The gnawing sensation I feel in the pit of my stomach is not hunger, I know. It’s dread – of the immediate future, of what’s going to happen next, and the frightening realization that those who are best placed to avoid this crisis are doing nothing to help, but may in fact be worsening it.
I wish they had bailed out Lehman. I still do not understand why they chose to play God and let Lehman fail. Why was Lehman different from Bear Stearns, or Fannie Mae or Freddie Mac? Or AIG or Merrill Lynch or any of the others who followed? Why Lehman alone?
Simple – they thought they could get away with letting Lehman fail.
They didn’t realize, you see, that it would cause money market fund RPF to “break the buck” (NAV go below $1) and cause chaos in the money market. They didn’t realize, you see, that it would start a liquidity crisis. Or cause investors to completely lose faith in the government and start wondering which Institution would fail next.
They didn’t realize, you see, that by committing a few tens of billions to Lehman, they would avoid having to spend $700 billion on a bailout.
(For a detailed analysis of the effects of the fall of Lehman, read this WSJ article. It is interesting and it’s free (no subscription required, that is), though it’s a bit involved, and more importantly, it only addresses the immediate aftermath of Lehman. The ripples are still being felt.)
What happens if Institutions start collapsing one after another like sand castles after a wave? People panic, that’s what happens. If you think people are panicking now, well, they are panicking only in Wall Street. Main Street is yet to feel the panic, which is why it it sitting around arguing on why Wall Street doesn’t deserve any pity.
Main Street doesn’t understand why we need a bailout. Yes, $700 billion is a lot of money, more than the sum total of the lifetime earnings of all the readers of this blog. It does seem unfair as Wall Street clearly shares some of the blame for this mess. But not bailing out Wall Street now is not going to help Main Street – it would instead, hurt. It would be like cutting one’s nose to spite one’s face.
Now, banks are disappearing one after the other. IndyMac, Washington Mutual, Wachovia. Here one day, gone the next. People have NatCity and Sovereign on their crosshairs now – their stock fell more than 60% on Monday. Each one of this is a really large Institution, most of them are among the top ten banks in the country. Where will all this end?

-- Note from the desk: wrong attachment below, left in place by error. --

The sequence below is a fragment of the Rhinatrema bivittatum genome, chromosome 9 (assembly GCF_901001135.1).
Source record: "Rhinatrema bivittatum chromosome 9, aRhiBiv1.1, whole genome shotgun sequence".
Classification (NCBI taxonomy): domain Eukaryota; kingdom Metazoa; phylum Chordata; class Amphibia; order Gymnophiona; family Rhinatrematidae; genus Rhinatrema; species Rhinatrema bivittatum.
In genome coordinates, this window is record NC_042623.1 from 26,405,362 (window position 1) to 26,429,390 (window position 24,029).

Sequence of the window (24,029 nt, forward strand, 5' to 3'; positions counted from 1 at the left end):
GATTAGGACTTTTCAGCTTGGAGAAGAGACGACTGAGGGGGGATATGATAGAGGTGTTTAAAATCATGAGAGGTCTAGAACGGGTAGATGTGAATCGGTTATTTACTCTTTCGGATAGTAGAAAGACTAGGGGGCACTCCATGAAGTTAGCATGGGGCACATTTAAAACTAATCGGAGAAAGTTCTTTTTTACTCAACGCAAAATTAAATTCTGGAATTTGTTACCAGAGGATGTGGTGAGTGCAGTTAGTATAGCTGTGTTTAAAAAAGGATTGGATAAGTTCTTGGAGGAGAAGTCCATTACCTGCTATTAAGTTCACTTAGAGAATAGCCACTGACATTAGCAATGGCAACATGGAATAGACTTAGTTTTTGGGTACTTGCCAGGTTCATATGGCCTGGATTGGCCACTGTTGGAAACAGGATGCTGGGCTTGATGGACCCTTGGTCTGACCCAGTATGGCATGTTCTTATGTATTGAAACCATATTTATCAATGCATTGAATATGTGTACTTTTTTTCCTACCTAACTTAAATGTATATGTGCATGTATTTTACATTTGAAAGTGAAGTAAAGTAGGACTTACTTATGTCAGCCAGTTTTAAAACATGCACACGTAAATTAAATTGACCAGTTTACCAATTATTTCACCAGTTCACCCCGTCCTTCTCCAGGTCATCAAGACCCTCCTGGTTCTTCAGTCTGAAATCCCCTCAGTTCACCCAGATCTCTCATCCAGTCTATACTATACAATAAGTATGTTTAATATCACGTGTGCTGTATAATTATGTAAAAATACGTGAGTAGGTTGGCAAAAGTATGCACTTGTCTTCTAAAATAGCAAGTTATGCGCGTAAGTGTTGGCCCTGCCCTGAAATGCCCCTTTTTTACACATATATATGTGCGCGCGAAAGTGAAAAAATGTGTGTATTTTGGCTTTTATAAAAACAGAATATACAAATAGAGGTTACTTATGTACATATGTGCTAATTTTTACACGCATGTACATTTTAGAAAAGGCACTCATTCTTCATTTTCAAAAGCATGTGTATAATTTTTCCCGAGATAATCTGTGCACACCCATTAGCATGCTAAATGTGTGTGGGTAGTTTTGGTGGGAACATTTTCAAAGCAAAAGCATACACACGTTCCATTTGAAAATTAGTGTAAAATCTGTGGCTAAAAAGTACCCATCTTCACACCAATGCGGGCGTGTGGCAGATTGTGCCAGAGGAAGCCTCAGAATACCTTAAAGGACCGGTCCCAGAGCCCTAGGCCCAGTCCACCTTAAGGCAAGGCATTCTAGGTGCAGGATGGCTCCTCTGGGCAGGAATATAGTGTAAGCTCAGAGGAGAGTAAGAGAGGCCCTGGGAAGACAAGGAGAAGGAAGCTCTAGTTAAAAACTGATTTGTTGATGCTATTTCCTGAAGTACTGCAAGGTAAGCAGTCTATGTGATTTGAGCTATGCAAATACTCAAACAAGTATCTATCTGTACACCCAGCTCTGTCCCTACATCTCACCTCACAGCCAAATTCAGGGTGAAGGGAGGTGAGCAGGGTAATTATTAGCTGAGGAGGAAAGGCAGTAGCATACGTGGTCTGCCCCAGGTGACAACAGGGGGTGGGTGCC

And don’t even get me started on the inconsistency of regulatory policy. When the government seized WaMu, it wiped out the senior credit holders, but the benefit was not passed on to the taxpayers, it only benefited J P Morgan. Wiping out senior credit holders will obviously also make institutions more and more unwilling to lend money to any bank, for it’s obvious that even the biggest banks are not safe.
But in case of Wachovia, the deal was structured differently and creditors were not wiped out. Why have one rule for WaMu and another for Wachovia? The markets are fearful because there is no consistency, no transparency and no rationale for how Institutions are treated.
When banks start failing like that, credit dries up. No institutional investor will lend money to banks, or any other financial institution. Main Street will not get any loans – no credit cards, no student loans, no car loans..given that Main Street is largely a credit card driven economy, I hate to think of the repercussions.
Meanwhile, what do our lawmakers do? Well, they cannot go against the wishes of Main Street in an election year, however misguided or misinformed Main Street is.? So what happens is a classic re-enactment of the “Prisoner’s Dilemma”.? They vote against the Bill, hoping that the other representatives will vote for the Bill. This way, the bailout bill will pass, but the representatives get to go home to their constituents and brag about how they spoke up in the interests of Main Street.
The trouble with this is, if enough representatives think this way and vote against the Bill, it will never be passed. Which is exactly what happened today. Yes, you cannot have your cake and eat it too. Too bad some people keep forgetting this.
By the way, for all those who say $700 billion is a lot of money – yes, it is, but the stock market lost $1.2 trillion today alone, when the bailout plan failed. Doesn’t that loss come out of Main Street’s pockets too?
I can understand that Main Street will not understand all the implications. What I don’t understand is when people who should know better, choose to act extremely short-sightedly.
Did I mention – I am terrified? I am also very angry. And that gnawing sensation ? It’s here to stay.
P.S. These opinions are all mine, and don’t represent any one else’s opinions. But then you know that.